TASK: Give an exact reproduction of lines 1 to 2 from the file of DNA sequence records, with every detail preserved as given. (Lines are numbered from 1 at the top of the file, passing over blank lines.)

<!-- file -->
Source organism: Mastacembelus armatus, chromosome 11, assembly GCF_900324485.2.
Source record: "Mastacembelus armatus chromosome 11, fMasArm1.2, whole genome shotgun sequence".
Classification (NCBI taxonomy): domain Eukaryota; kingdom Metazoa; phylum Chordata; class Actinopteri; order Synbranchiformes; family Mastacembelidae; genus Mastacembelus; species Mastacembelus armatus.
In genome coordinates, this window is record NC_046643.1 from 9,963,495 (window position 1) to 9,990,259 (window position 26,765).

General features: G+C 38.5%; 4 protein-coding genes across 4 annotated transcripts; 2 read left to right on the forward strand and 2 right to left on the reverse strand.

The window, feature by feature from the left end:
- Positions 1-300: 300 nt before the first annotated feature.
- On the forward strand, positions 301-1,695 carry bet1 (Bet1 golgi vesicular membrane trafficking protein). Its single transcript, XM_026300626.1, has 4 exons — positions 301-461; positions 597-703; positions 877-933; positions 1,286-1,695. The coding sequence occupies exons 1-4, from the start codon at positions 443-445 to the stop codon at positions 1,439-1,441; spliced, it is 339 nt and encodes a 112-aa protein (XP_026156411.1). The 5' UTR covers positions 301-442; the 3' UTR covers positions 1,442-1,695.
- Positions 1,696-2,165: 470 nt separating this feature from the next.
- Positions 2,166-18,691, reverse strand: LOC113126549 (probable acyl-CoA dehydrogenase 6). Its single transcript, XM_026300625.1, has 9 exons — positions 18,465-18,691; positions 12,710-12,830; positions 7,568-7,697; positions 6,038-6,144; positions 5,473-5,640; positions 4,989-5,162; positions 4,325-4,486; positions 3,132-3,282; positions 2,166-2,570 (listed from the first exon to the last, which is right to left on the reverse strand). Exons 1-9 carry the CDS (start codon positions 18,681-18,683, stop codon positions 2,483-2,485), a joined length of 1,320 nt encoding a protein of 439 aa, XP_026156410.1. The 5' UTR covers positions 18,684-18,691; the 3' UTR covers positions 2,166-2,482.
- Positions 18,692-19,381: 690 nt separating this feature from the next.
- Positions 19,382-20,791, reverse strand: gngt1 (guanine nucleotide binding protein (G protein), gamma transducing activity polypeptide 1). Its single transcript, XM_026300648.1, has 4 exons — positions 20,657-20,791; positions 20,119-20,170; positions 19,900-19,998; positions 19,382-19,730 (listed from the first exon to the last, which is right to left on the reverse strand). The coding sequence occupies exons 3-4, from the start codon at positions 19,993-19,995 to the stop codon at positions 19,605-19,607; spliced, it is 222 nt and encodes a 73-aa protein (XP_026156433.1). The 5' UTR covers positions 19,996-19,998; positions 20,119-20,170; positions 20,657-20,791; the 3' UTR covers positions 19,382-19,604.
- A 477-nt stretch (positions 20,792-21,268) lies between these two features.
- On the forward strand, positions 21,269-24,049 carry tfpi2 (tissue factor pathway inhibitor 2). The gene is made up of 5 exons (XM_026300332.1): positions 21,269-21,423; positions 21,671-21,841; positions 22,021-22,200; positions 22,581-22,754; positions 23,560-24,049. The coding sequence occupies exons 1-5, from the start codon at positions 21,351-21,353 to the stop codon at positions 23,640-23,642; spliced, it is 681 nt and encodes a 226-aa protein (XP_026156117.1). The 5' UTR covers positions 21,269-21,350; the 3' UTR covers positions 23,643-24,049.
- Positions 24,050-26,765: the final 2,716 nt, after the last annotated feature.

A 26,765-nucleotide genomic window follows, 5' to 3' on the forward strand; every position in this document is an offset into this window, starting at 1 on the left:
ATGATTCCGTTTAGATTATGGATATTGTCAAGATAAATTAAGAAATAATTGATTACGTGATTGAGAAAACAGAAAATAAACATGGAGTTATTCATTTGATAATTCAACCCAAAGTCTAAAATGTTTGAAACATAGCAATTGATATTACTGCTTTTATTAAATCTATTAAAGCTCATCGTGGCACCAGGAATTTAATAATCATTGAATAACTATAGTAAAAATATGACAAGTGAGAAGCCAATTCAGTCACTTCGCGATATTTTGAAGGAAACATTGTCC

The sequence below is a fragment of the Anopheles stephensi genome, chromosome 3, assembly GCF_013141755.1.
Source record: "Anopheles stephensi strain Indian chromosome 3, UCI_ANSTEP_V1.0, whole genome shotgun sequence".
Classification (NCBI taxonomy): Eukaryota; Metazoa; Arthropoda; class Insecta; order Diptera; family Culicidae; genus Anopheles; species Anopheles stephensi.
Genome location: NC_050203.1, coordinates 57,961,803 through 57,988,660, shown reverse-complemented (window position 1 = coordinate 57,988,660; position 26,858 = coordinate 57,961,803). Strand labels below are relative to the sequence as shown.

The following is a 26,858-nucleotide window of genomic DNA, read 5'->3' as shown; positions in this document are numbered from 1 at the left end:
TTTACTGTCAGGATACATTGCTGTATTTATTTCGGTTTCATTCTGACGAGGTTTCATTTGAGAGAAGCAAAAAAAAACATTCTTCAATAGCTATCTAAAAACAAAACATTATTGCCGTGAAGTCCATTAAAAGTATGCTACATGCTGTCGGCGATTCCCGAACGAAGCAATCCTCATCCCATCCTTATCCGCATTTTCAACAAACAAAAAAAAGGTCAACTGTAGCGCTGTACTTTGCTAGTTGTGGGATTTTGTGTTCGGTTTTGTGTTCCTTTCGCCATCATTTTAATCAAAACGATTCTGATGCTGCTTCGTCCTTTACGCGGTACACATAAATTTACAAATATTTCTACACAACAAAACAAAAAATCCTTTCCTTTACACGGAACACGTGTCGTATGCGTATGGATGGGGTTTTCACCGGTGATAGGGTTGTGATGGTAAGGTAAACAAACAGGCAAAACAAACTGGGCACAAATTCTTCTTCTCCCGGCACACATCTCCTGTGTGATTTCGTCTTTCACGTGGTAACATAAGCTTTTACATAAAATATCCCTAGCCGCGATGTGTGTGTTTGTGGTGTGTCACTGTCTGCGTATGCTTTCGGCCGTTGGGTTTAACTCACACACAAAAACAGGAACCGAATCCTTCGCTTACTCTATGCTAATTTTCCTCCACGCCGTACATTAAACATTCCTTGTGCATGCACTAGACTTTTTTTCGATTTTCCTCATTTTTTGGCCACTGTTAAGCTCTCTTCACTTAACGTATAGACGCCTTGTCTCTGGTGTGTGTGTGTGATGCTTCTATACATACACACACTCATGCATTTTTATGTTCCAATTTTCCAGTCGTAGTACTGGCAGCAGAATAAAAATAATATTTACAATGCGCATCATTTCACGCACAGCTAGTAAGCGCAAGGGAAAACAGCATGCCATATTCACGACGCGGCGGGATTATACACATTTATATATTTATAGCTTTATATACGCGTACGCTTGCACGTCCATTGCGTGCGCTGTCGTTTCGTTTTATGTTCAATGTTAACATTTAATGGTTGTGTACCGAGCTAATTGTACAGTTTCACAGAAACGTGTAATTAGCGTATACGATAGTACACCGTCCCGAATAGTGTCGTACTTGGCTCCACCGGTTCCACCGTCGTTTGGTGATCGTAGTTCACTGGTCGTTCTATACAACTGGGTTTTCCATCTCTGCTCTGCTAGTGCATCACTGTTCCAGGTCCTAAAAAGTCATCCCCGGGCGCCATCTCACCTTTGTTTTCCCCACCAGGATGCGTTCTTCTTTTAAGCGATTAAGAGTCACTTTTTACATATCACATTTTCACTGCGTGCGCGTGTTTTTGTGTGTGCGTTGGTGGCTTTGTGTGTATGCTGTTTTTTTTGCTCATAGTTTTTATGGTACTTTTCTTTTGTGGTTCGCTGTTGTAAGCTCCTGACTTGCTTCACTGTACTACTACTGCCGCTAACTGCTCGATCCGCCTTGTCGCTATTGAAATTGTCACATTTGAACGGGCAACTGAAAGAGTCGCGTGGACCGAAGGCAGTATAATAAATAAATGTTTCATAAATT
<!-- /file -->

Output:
Source organism: Mastacembelus armatus, chromosome 11, assembly GCF_900324485.2.
Source record: "Mastacembelus armatus chromosome 11, fMasArm1.2, whole genome shotgun sequence".